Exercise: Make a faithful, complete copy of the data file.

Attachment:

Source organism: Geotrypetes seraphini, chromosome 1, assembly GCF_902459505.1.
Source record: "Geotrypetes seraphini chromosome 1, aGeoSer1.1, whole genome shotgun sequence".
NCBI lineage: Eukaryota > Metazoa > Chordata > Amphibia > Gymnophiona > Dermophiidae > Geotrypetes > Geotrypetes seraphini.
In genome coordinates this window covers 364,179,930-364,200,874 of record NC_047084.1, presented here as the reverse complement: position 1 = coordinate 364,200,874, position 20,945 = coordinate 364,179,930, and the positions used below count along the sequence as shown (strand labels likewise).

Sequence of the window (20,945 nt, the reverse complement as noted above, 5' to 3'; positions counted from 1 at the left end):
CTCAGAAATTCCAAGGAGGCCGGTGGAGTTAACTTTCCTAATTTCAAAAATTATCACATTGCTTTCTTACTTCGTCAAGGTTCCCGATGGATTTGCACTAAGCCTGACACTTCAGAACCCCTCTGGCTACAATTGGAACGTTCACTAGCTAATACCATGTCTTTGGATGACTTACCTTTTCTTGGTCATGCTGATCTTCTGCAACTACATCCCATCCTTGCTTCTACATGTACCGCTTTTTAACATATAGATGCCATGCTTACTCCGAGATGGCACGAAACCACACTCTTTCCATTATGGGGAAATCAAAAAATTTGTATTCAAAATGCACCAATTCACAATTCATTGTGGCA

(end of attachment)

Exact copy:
Source organism: Geotrypetes seraphini, chromosome 1, assembly GCF_902459505.1.
Source record: "Geotrypetes seraphini chromosome 1, aGeoSer1.1, whole genome shotgun sequence".
NCBI lineage: Eukaryota > Metazoa > Chordata > Amphibia > Gymnophiona > Dermophiidae > Geotrypetes > Geotrypetes seraphini.
In genome coordinates this window covers 364,179,930-364,200,874 of record NC_047084.1, presented here as the reverse complement: position 1 = coordinate 364,200,874, position 20,945 = coordinate 364,179,930, and the positions used below count along the sequence as shown (strand labels likewise).

Sequence of the window (20,945 nt, the reverse complement as noted above, 5' to 3'; positions counted from 1 at the left end):
CTCAGAAATTCCAAGGAGGCCGGTGGAGTTAACTTTCCTAATTTCAAAAATTATCACATTGCTTTCTTACTTCGTCAAGGTTCCCGATGGATTTGCACTAAGCCTGACACTTCAGAACCCCTCTGGCTACAATTGGAACGTTCACTAGCTAATACCATGTCTTTGGATGACTTACCTTTTCTTGGTCATGCTGATCTTCTGCAACTACATCCCATCCTTGCTTCTACATGTACCGCTTTTTAACATATAGATGCCATGCTTACTCCGAGATGGCACGAAACCACACTCTTTCCATTATGGGGAAATCAAAAAATTTGTATTCAAAATGCACCAATTCACAATTCATTGTGGCA